Beldocs Festival Chief Holds Minute’s Silence for Victims of Mass Shootings in Serbia Ahead of Festival Opening in Belgrade

On Tuesday, on the eve of the opening of Belgrade’s Beldocs Film Festival, festival director Mara Prohaska Markovic sent her condolences to the families of those killed in two mass shootings in Serbia in recent weeks, including one in Belgrade.

After a minute’s silence, Prohaska Markovic presented the films that will screen in the 16th edition of the festival, which runs May 10-17.

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The festival opens with Mladen Kovačević’s “Another Spring,” about the 1972 smallpox epidemic in Yugoslavia, and will close with a film about Serbian rapper Dalibor Andonov Gru, “Gru Is Here.”

The program, whose recurrent themes include relationships and the importance of land, has a total of 105 films, among which are nine world and four international premieres, as well 91 Serbian premieres, spread across the two competition programs, and several sidebar sections.

Like an Island
“Like an Island”

Ten films will play in the International Competition Program, which are as follows:

In Sergio Guataquira Sarmiento’s “Adieu Sauvage,” the filmmaker, a descendant of the Cácuas, an almost extinct indigenous Colombian group, explores the feelings, love and the loneliness of Indigenous communities in the Amazon, and reconnects with his own roots.

Canadian doc “Bloom” from director Fanie Pelletier delves into the world of today’s teenage girls, observing their fascination with social media and their tortuous identity construction through self-representation.

Turkish-German doc “Forms of Forgetting” from director Burak Çevik follows couple Nesrin and Erdem as they talk about their relationship, which they don’t remember in exactly the same way.

Similarly, Swiss-Indian filmmaking couple Maria Kaur Bedi and Satindar Singh Bedi explore their own relationship in the hybrid autobiographical film “The Curse,” where the two are divided by addiction and are trying to save their love.

Continuing with the theme of human relationships – this time, the relationship with oneself – French doc “The Other Profile” follows its own maker, Armel Hostiou, as he discovers he has a second (fake) Facebook profile and travels to Kinshasa in order to look for his double self.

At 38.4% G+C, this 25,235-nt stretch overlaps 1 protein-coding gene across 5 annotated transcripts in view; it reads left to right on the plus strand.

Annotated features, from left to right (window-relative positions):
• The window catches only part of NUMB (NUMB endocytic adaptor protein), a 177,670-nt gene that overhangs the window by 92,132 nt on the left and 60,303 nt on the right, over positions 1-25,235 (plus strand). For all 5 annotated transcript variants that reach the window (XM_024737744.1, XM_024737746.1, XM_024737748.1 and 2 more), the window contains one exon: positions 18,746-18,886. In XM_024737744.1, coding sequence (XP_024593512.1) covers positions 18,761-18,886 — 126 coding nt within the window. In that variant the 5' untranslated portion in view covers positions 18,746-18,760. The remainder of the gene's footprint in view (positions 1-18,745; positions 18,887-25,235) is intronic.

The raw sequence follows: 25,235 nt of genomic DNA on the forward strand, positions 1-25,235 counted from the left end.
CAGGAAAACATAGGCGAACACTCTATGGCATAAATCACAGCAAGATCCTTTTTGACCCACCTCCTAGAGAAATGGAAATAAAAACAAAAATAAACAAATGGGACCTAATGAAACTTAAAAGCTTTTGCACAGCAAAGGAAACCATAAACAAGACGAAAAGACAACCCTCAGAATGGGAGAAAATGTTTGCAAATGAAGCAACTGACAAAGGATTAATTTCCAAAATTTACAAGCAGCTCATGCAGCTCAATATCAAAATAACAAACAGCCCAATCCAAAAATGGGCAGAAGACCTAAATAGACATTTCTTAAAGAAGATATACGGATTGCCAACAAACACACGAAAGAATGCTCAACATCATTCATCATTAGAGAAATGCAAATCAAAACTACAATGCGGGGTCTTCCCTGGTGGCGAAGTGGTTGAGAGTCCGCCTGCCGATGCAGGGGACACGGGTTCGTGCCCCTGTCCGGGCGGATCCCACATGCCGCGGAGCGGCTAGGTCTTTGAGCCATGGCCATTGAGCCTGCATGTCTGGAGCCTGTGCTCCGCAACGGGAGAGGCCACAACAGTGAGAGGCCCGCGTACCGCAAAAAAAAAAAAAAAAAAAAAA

Karim Kassem’s doc “Thiiird” is the story of a mechanic who, in a village outside Beirut, realizes he not only has to repair his customers’ cars, but also the customers themselves.

German-Armenian doc “Landshaft” from director Daniel Kötter sketches the psycho-geography of a politically charged landscape and its inhabitants between extractive industries, war and displacement, following human and non-human actors as they make their way through the landscape from Lake Sevan to the Sok gold mine, occupied by Azerbaijan since the Karabakh War in 2020.

Following the theme of the importance of the land in connection to war, Slovak filmmaker Paula Mal’árová’s doc “Territory of Imagination,” having its festival debut at Beldocs, explores the representation of war in a territory of long-lasting peace.

In “Like an Island,” Swiss director Tizian Büchi follows two watchmen who secure the river that runs through a neighborhood in the city of Lausanne, Switzerland, and who, during their rounds and encounters with the inhabitants, observe and are observed, and bonds are formed.


Finally, in “Cisco Kid” Emily Kaye Allen follows Eileen, a young solitary maverick who forges a life among the remnants and lingering memories of Cisco, a desert ghost town in Utah.

The Serbian competition program, a mix of medium length (“Aurora’s Deam” by Dragana Jovanović, “Boogies Demons” by Ivan Šiljak, and “I’m People, I am Nobody” by Svetislav Dragomirović), shorts (“And the River Still Flows” by Jovana Radenović, “Balls” by Gorana Jovanović, and “End of the Road” by Ivana Todorović), and feature docs (Alesandra Tatić and Eluned Zoe Aiano’s “Flotacija” and “Another Spring” by Mladen Kovačević) with three world premieres, explores the past while also delving into a wide variety of people’s more personal stories and histories in the form of dreams or careers.

Beldocs is the first doc festival in the world that will be presenting the Audentia’s Award, a cash prize of 30,000 euros, that has been instigated by Eurimages alongside a raft of other measures to promote greater gender equality in the European film industry. Twelve films made by female filmmakers across all sections of the fest will be vying for the award, including Anna Hints’ Sundance winner “Smoke Sauna Sisterhood.”

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